Just like display templates, SharePoint ships with it a set of out of the box result types that match popular content. For example, SharePoint renders Word document results using the Item_Word.html display templates within any result source if the item matches the Microsoft Word type of content. However, if an item matches the PDF type of content, the result will be rendered using the Item_PDF.html display template.

Defining a result type is a process much like creating a query rule. We will create our first result type and display template towards the end of the article.

Both result types and display templates are used not only for search results, but also for other web parts as well, such as the Content Search Web Part.

Styling results in a Content Search Web Part

The Content Search Web Part (CSWP) comes in handy when we wish to show search-driven content to users quickly and without any interaction on their side.

When adding a CSWP we have two sections to set: Search Criteria and Display Templates . Each section has its unique settings, explained as follows:

  1. The search criteria section is equivalent to the result type. Using the Query Builder we tell the web part which result type it should get. The Query Builder enables us to either choose one of the built-in queries (latest documents, items related to current user, and so on) or build our own. In addition, we can set the scope of the search. It can either be the current site, current site collection, or a URL. For our example, we will set the query to be Documents(System) , meaning it searches for the latest documents, and the scope to Current site collection :

  2. Next, we set the display template for the control holding the results. This is equivalent to the Control layer we mentioned earlier. The CSWP provides three control templates: List , List with Paging , and Slideshow . The control templates change the way the container of the items looks. To compare the different templates, take a look at how the container looks when the List template is chosen:

  3. And the following screenshot displays how the exact same list looks when the Slideshow template is chosen:

    Since our content is not images, rendering the control as Slideshow makes no sense.

  4. Last but not least, we set the Item display template. As usual, SharePoint comes with a set of built-in item templates, each designated for different item types. By default, the Picture on left, 3 lines on right item display template is selected. By looking at the preceding screenshot we can see it's not right for our results. Since we are searching for documents, we don't have a picture representing them so the left area looks quite dull. If we change the Item display template to Two lines we will get a much more suitable result:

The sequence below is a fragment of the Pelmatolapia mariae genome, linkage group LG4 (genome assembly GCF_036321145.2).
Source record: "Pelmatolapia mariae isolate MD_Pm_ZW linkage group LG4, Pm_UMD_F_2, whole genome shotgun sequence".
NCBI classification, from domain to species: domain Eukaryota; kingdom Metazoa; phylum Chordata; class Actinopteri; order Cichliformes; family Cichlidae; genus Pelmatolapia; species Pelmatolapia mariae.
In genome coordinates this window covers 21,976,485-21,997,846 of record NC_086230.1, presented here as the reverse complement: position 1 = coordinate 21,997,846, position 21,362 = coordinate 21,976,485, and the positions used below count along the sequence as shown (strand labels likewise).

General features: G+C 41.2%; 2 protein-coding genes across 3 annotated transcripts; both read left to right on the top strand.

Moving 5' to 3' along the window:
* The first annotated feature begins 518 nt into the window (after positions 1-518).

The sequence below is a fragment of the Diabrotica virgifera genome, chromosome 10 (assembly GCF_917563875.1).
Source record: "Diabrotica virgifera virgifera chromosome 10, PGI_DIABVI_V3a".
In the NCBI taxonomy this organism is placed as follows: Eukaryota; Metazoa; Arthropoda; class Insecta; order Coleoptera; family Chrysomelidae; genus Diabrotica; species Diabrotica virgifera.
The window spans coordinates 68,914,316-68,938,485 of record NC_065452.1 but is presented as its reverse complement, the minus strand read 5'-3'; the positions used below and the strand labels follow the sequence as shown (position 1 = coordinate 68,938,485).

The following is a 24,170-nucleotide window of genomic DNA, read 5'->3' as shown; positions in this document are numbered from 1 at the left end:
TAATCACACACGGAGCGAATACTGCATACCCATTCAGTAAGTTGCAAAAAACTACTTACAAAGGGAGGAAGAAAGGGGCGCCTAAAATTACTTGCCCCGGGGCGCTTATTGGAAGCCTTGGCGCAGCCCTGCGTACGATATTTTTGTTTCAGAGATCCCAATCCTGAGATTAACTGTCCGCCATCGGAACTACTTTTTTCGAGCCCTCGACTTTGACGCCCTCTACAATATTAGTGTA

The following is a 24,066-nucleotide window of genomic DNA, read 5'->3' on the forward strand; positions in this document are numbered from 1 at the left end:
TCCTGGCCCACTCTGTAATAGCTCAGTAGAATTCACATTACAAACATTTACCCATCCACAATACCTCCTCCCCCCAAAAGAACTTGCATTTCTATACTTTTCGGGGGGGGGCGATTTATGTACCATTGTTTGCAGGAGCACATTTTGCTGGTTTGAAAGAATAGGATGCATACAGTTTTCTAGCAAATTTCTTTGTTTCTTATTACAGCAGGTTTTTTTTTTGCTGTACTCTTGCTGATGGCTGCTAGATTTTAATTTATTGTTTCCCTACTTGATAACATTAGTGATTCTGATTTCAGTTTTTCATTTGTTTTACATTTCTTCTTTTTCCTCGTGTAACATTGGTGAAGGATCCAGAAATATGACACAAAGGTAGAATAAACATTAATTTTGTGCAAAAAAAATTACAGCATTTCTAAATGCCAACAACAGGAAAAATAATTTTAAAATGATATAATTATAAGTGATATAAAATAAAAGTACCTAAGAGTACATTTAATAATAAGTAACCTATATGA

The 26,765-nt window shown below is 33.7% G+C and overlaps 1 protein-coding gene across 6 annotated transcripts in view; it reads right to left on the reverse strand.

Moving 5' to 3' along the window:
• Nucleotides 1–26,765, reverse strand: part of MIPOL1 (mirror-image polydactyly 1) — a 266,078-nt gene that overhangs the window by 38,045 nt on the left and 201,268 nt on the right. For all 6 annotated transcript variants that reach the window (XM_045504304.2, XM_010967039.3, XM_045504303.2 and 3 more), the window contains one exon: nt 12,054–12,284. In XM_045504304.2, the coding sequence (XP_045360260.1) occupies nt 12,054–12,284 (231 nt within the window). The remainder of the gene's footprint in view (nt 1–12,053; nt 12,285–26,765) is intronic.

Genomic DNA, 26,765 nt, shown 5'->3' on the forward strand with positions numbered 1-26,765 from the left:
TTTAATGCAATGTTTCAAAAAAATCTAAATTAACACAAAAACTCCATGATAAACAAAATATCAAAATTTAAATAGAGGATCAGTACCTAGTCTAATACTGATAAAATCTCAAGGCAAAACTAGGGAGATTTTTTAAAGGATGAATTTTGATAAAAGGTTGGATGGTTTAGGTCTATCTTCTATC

Display templates allow us to change the look of our results instantly. While playing around with the out-of-the-box display templates is fun, extending them is even better. If you look at the Two lines template that we chose for the CSWP, it seems kind of empty. All we have is the document type, represented by an icon, and the name of the document. Let's extend this display template and add the last modified date and the author of the document to the display.

Creating a custom display template

As we mentioned earlier, the best way to extend a display template is to copy and paste a template that is close in nature to what we wish to achieve, and customize it. So, as we wish to extend the Two lines template, open SharePoint Designer, navigate to Master Page Gallery | Display Templates | Content Web Parts of the site you previously added the CSWP, and copy and paste the Item_TwoLines.html file into the same folder. Rename the newly created file to Item_TwoLinesWithExtraInfo.html. As soon as you save the new filename, refresh the folder. You'll notice that SharePoint automatically created a new file named Item_TwoLinesWithExtraInfo.js. The combination of the HTML and JavaScript file is what makes the magic of display templates come to life. Edit the Item_TwoLinesWithExtraInfo.html file, and change its title to Two Lines with Extra Info.

Getting the new properties

The first code block we should discuss is the CustomDocumentProperties block. Let's examine what it holds between its tags:

<mso:CustomDocumentProperties> <mso:TemplateHidden msdt:dt="string">0</mso:TemplateHidden> <mso:ManagedPropertyMapping msdt:dt="string">'Link URL'{Link URL}:'Path','Line 1'…</mso:ManagedPropertyMapping> <mso:MasterPageDescription msdt:dt="string">This Item Display Template will show a small thumbnail…</mso:MasterPageDescription> <mso:ContentTypeId msdt:dt="string">0x0101002039C03B61C64EC4A04F5361F385106603</ mso:ContentTypeId> <mso:TargetControlType msdt:dt="string">;#Content Web Parts;#</mso:TargetControlType> <mso:HtmlDesignAssociated msdt:dt="string">1</mso:HtmlDesignAssociated> <mso:HtmlDesignConversionSucceeded msdt:dt="string">True</mso:HtmlDesignConversionSucceeded> <mso:HtmlDesignStatusAndPreview msdt:dt="string">https://hippodevssp.sharepoint.com/search/_ catalogs/masterpage/Display%20Templates/Content%20Web%20Parts/Item_ TwoLinesWithExtraInfo.html, Conversion successful.</mso:HtmlDesignStatusAndPreview> </mso:CustomDocumentProperties>